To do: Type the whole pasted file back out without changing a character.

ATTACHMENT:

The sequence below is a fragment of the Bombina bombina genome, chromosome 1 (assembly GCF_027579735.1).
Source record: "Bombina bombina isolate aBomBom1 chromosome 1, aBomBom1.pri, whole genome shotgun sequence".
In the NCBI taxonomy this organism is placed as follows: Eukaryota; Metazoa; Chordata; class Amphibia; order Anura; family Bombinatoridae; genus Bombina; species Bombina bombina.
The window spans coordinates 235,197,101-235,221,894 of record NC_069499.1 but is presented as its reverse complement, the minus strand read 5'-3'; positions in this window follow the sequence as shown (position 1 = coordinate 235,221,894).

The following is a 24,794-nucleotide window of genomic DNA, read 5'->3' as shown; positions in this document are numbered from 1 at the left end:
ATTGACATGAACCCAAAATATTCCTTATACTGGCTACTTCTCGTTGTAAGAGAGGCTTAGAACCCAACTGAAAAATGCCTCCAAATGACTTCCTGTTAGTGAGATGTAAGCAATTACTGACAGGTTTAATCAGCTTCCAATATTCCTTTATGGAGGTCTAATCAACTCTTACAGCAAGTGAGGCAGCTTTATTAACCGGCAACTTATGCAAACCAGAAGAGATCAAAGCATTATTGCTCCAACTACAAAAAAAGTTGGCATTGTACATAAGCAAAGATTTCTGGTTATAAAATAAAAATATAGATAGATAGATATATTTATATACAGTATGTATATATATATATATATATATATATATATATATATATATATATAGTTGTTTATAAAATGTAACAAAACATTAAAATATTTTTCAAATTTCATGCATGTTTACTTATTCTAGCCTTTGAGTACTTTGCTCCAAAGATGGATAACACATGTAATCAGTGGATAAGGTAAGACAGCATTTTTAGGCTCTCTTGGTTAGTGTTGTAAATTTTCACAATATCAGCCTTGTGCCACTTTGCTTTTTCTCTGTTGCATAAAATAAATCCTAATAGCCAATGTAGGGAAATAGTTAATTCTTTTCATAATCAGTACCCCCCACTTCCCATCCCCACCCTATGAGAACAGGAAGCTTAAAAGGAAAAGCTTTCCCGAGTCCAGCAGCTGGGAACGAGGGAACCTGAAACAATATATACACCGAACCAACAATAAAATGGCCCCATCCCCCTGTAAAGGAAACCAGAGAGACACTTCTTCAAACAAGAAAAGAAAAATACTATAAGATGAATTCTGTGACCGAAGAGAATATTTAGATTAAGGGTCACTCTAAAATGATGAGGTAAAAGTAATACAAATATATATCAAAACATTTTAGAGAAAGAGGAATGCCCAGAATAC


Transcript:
The sequence below is a fragment of the Bombina bombina genome, chromosome 1 (assembly GCF_027579735.1).
Source record: "Bombina bombina isolate aBomBom1 chromosome 1, aBomBom1.pri, whole genome shotgun sequence".
In the NCBI taxonomy this organism is placed as follows: Eukaryota; Metazoa; Chordata; class Amphibia; order Anura; family Bombinatoridae; genus Bombina; species Bombina bombina.
The window spans coordinates 235,197,101-235,221,894 of record NC_069499.1 but is presented as its reverse complement, the minus strand read 5'-3'; positions in this window follow the sequence as shown (position 1 = coordinate 235,221,894).

The following is a 24,794-nucleotide window of genomic DNA, read 5'->3' as shown; positions in this document are numbered from 1 at the left end:
ATTGACATGAACCCAAAATATTCCTTATACTGGCTACTTCTCGTTGTAAGAGAGGCTTAGAACCCAACTGAAAAATGCCTCCAAATGACTTCCTGTTAGTGAGATGTAAGCAATTACTGACAGGTTTAATCAGCTTCCAATATTCCTTTATGGAGGTCTAATCAACTCTTACAGCAAGTGAGGCAGCTTTATTAACCGGCAACTTATGCAAACCAGAAGAGATCAAAGCATTATTGCTCCAACTACAAAAAAAGTTGGCATTGTACATAAGCAAAGATTTCTGGTTATAAAATAAAAATATAGATAGATAGATATATTTATATACAGTATGTATATATATATATATATATATATATATATATATATATATATATAGTTGTTTATAAAATGTAACAAAACATTAAAATATTTTTCAAATTTCATGCATGTTTACTTATTCTAGCCTTTGAGTACTTTGCTCCAAAGATGGATAACACATGTAATCAGTGGATAAGGTAAGACAGCATTTTTAGGCTCTCTTGGTTAGTGTTGTAAATTTTCACAATATCAGCCTTGTGCCACTTTGCTTTTTCTCTGTTGCATAAAATAAATCCTAATAGCCAATGTAGGGAAATAGTTAATTCTTTTCATAATCAGTACCCCCCACTTCCCATCCCCACCCTATGAGAACAGGAAGCTTAAAAGGAAAAGCTTTCCCGAGTCCAGCAGCTGGGAACGAGGGAACCTGAAACAATATATACACCGAACCAACAATAAAATGGCCCCATCCCCCTGTAAAGGAAACCAGAGAGACACTTCTTCAAACAAGAAAAGAAAAATACTATAAGATGAATTCTGTGACCGAAGAGAATATTTAGATTAAGGGTCACTCTAAAATGATGAGGTAAAAGTAATACAAATATATATCAAAACATTTTAGAGAAAGAGGAATGCCCAGAATAC